GreyBeards talk HPC storage with Molly Rector, CMO & EVP, DDN

oIn our 27th episode we talk with Molly Rector (@MollyRector), CMO & EVP of Product Management/Worldwide Marketing for DDN.  Howard and I have known Molly since her days at Spectra Logic. Molly is also on the BoD of SNIA and Active Archive Alliance (AAA), so she’s very active in the storage industry, on multiple dimensions and a very busy lady.

We (or maybe just I) didn’t know that DDN has a 20 year history in storage and in servicing high performance computing (HPC) customers. It turns out that more enterprise IT organizations are starting to take on workloads that look like HPC activity.

In HPC there are 1000s of compute cores that are crunching on PB of data. For Oil&Gas companies, it’s seismic and wellhead analysis; with bio-informatics it’s genomic/proteomic analysis; and with financial services, it’s economic modeling/backtesting trading strategies. For today’s enterprises such as retailers, it’s customer activity analytics; for manufacturers, it’s machine sensor/log analysis;  and for banks/financial institutions, it’s credit/financial viability assessments. Enterprise IT might not have 1000s of cores at their disposal just yet, but it’s not far off. Molly thinks one way to help enterprise IT is to provide a SuperComputer as a service (ScaaS?) offering, where top 10 supercomputers can be rented out by the hour, sort of like a supercomputing compute/data cloud.

We start early talking about DDN WOS: object store, which can handle archive to cloud or backend tape libraries. Later we discuss DDN ExaScaler and GridScaler, which are NAS appliances for Lustre and massively scale out, parallel file system storage, respectively.

Another key supercomputing storage requirement is  predictable performance. Aside from sophisticated QoS offerings across their products, DDN also offers the IME solution, a bump in the cable, caching system, that can optimize large and small file IO activity for backend DDN NAS scalers. DDN IME is stateless and can be removed from the data path while still allowing IT access  to all their data.

While we were discussing DDN storage interfaces, Molly mentioned they were working on an Omni Path Fabric.  Intel’s new Omni Path Fabric is intended to replace rack scale PCIe networks for HPC.

This months edition is not too technical and runs just over 45 minutes. We only got to SNIA and AAA at the tail end and just for a minute or two. Molly’s always fun to talk to, with enough technical smarts to keep Howard and I at bay, at least for awhile :). Listen to the podcast to learn more.

HeadshotMolly Rector, CMO and EVP Product Management & Worldwide Marketing,  DDN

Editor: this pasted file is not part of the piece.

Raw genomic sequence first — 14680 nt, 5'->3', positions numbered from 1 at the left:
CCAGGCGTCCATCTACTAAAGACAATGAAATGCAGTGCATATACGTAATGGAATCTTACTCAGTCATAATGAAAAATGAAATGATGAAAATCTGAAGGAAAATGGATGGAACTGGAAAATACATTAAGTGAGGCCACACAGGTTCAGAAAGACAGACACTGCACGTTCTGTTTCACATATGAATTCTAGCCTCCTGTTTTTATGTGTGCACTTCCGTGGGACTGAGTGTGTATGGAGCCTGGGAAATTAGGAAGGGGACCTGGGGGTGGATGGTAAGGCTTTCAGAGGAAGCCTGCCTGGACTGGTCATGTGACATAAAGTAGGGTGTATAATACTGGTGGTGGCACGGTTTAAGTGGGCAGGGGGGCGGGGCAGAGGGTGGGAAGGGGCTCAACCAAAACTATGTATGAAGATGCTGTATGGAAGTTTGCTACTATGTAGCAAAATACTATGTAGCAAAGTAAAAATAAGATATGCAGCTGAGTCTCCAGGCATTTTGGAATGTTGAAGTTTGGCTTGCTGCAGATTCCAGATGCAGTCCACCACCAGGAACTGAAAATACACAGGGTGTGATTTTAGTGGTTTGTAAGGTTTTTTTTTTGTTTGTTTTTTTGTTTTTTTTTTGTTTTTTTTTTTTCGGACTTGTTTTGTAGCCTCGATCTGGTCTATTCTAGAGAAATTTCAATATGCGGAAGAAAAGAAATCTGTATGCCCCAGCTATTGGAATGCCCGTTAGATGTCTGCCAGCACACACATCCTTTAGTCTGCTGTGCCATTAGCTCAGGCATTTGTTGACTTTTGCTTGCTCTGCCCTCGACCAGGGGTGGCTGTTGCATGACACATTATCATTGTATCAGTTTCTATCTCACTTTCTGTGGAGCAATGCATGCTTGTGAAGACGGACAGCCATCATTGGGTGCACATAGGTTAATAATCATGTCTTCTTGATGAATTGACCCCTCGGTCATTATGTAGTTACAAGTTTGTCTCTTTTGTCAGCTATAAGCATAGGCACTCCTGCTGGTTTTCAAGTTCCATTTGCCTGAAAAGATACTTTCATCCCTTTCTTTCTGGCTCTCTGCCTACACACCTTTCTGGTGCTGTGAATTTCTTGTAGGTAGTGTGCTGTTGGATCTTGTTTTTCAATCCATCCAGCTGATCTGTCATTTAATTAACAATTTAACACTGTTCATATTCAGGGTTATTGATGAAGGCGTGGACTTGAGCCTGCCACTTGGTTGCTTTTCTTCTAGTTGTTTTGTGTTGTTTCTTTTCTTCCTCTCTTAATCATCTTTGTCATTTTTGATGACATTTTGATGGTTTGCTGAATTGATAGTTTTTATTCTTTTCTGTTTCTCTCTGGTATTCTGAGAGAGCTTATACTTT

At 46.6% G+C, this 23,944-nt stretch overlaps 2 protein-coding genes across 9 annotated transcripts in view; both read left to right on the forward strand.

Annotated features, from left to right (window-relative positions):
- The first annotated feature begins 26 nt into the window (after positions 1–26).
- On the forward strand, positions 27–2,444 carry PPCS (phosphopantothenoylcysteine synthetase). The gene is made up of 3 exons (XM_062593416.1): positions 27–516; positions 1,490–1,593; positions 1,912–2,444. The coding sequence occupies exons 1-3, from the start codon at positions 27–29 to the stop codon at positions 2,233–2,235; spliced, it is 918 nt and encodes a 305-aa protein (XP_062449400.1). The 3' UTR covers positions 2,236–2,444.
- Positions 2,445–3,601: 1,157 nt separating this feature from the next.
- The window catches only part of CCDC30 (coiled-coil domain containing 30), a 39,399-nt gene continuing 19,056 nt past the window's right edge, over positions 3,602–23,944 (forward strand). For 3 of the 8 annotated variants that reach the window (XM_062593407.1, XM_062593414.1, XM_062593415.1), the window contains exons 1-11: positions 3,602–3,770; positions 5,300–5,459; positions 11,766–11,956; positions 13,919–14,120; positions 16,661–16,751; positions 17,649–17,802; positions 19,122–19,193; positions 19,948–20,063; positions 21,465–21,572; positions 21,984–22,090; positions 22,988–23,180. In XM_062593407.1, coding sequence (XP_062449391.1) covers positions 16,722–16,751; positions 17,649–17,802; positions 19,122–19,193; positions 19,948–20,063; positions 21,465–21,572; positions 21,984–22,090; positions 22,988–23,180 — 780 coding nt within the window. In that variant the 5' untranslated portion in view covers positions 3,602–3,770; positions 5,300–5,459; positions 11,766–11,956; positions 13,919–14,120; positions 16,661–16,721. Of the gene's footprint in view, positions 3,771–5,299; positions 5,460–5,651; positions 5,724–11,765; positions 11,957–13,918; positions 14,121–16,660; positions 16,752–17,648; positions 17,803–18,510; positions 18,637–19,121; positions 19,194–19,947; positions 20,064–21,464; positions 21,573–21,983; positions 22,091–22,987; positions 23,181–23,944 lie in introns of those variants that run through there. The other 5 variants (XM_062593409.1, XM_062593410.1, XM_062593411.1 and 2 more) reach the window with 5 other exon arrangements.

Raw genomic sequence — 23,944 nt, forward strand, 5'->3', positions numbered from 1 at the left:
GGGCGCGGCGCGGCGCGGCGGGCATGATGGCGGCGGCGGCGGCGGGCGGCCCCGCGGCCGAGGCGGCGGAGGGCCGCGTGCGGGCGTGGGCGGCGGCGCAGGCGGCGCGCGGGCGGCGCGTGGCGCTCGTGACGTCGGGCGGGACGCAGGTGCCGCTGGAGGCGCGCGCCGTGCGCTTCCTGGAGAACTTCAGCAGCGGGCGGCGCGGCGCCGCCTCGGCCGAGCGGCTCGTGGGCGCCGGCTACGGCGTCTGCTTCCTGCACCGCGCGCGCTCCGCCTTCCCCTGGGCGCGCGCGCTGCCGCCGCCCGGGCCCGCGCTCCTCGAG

With 15 years of experience working in the HPC, Media and Entertainment, and Enterprise IT industries running global marketing programs, Molly Rector serves as DDN’s Chief Marketing Officer (CMO) responsible for product management and worldwide marketing. Rector’s role includes providing customer and market input into the company’s product roadmap, raising the Corporate brand visibility outside traditional markets, expanding the partner ecosystem and driving the end-to-end customer experience from definition to delivery.

Rector is a founding member and currently serves as Chairman of the Board for the Active Archive Alliance. She is also the Storage Networking Industry Association’s (SNIA) Vice Chairman of the Board and the Analytics and Big Data committee Vice Chairman. Prior to joining DDN, Rector was responsible for product management and worldwide marketing as CMO at Spectra Logic. During her tenure at Spectra Logic, the company grew revenues consistently by double digits year-over-year, while also maintaining profitability. Rector holds certifications as CommVault Certified System Administrator; Veritas Certified Data Protection Administrator; and Oracle Certified Enterprise DBA: Backup and Recovery. She earned a Bachelor’s of Science degree in biology and chemistry.

GreyBeards talk data-aware, scale-out file systems with Peter Godman, Co-founder & CEO, Qumulo

In this podcast we discuss Qumulo’s data-aware, scale-out file system storage with Peter Godman, Co-founder & CEO of Qumulo. Peter has been involved in scale-out storage for a while now, coming from (EMC) Isilon before starting Qumulo. Although, this time he’s adding data-awareness to scale-out storage. Presently, Qumulo is vertically focused on the HPC and media/entertainment market spaces.

Qumulo is the first storage vendor we have heard of that implements their software with Agile development techniques. This allows them to release new functionality to the field every two weeks – talk about rapidly turning out software. We believe this is pretty risky and Ray talks more about Agile development for storage in his Storage on Agile blog post.